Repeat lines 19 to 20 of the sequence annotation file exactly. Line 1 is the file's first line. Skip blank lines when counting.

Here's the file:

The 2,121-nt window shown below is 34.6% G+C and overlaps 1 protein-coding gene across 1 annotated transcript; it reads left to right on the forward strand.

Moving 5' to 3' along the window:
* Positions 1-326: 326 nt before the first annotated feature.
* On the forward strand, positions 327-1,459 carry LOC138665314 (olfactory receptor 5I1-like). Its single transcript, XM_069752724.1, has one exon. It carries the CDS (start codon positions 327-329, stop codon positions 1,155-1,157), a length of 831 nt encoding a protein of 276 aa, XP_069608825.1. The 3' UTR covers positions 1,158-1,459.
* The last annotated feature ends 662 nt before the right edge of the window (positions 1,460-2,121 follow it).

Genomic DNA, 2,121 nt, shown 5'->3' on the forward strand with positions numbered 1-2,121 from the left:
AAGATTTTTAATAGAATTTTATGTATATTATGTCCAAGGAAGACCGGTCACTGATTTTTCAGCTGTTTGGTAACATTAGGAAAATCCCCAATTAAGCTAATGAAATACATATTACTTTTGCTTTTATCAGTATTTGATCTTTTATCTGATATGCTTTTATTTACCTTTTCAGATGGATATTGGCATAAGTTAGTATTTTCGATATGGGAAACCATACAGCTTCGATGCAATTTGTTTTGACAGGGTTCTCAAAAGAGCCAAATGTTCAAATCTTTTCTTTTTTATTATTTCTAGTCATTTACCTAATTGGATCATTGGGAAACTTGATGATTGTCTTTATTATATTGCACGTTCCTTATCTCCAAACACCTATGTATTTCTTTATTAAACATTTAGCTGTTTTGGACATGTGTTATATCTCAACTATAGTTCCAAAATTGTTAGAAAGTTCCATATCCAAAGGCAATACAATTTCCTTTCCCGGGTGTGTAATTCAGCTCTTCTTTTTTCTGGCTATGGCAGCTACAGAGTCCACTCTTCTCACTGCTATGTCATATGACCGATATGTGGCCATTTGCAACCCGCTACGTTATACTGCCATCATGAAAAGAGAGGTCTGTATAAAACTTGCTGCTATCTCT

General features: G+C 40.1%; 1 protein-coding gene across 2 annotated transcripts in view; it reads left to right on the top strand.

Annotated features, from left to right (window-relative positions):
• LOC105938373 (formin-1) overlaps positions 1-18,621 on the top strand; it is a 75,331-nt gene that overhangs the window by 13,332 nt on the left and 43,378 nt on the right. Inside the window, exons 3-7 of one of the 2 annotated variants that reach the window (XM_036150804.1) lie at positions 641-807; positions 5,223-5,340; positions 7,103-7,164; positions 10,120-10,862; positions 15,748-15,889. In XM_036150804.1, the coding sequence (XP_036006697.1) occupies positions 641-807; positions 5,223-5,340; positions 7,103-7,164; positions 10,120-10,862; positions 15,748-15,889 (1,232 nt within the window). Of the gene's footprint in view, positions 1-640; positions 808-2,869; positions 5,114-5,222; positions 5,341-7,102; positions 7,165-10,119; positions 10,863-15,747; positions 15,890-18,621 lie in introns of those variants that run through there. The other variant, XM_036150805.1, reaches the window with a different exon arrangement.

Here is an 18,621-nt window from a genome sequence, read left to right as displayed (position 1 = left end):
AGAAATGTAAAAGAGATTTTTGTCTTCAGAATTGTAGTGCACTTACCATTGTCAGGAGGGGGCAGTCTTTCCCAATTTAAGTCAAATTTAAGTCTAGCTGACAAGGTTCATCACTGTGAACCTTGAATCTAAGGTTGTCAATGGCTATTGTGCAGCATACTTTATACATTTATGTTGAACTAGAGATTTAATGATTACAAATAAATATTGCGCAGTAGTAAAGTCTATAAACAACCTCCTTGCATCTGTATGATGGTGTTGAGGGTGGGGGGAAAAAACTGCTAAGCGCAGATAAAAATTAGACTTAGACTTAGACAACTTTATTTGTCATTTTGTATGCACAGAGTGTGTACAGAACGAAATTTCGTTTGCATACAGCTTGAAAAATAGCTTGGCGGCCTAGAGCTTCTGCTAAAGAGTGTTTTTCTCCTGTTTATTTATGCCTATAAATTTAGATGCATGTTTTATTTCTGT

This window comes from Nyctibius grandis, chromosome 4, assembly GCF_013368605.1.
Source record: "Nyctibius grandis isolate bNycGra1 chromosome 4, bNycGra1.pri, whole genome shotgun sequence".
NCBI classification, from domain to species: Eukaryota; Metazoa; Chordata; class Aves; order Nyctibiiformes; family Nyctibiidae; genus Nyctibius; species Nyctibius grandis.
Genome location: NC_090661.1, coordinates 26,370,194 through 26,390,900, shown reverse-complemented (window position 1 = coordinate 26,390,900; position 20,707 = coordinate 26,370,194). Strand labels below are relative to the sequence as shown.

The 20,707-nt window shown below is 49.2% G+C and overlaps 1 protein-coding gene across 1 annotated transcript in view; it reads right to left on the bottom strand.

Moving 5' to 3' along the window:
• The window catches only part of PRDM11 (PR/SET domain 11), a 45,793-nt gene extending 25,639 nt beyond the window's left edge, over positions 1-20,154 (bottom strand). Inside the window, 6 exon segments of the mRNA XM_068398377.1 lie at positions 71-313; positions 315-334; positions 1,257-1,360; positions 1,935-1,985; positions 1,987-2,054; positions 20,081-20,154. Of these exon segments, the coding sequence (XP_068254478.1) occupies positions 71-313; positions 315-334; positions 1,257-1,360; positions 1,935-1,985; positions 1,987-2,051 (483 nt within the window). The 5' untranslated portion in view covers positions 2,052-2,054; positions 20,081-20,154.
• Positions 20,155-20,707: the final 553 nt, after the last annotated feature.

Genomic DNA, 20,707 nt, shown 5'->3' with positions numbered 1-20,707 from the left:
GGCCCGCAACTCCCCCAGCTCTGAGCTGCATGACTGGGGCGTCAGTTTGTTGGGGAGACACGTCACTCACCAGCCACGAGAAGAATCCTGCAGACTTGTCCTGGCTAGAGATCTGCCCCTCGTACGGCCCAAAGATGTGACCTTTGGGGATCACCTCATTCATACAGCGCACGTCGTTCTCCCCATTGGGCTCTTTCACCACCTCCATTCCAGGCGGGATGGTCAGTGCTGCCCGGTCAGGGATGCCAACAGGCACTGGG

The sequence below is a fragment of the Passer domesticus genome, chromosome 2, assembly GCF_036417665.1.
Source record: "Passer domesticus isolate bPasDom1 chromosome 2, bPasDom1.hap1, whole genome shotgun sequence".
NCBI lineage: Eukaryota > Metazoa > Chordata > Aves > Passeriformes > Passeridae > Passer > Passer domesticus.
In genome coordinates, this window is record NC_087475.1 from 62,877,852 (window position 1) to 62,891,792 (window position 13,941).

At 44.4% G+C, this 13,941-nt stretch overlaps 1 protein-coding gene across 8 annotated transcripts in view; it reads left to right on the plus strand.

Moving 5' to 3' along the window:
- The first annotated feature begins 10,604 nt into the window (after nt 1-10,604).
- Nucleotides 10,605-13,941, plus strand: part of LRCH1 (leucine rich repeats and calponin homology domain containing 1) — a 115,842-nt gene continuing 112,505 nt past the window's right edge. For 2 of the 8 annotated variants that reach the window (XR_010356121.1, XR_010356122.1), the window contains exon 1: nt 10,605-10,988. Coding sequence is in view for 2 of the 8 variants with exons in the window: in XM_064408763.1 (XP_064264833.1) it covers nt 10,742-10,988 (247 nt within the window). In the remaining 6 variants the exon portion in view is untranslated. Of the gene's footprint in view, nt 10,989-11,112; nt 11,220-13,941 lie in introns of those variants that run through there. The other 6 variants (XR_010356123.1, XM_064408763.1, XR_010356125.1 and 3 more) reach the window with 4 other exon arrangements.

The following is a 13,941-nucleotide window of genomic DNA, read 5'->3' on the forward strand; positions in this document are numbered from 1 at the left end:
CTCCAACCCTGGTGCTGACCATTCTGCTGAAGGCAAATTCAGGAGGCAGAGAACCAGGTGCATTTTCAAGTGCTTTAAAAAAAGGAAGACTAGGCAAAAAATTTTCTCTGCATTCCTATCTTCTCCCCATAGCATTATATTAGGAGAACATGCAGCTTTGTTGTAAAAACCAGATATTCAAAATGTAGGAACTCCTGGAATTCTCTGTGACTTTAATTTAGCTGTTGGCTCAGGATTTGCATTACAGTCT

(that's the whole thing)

• The window catches only part of PRDM11 (PR/SET domain 11), a 45,793-nt gene extending 25,639 nt beyond the window's left edge, over positions 1-20,154 (bottom strand). Inside the window, 6 exon segments of the mRNA XM_068398377.1 lie at positions 71-313; positions 315-334; positions 1,257-1,360; positions 1,935-1,985; positions 1,987-2,054; positions 20,081-20,154. Of these exon segments, the coding sequence (XP_068254478.1) occupies positions 71-313; positions 315-334; positions 1,257-1,360; positions 1,935-1,985; positions 1,987-2,051 (483 nt within the window). The 5' untranslated portion in view covers positions 2,052-2,054; positions 20,081-20,154.
• Positions 20,155-20,707: the final 553 nt, after the last annotated feature.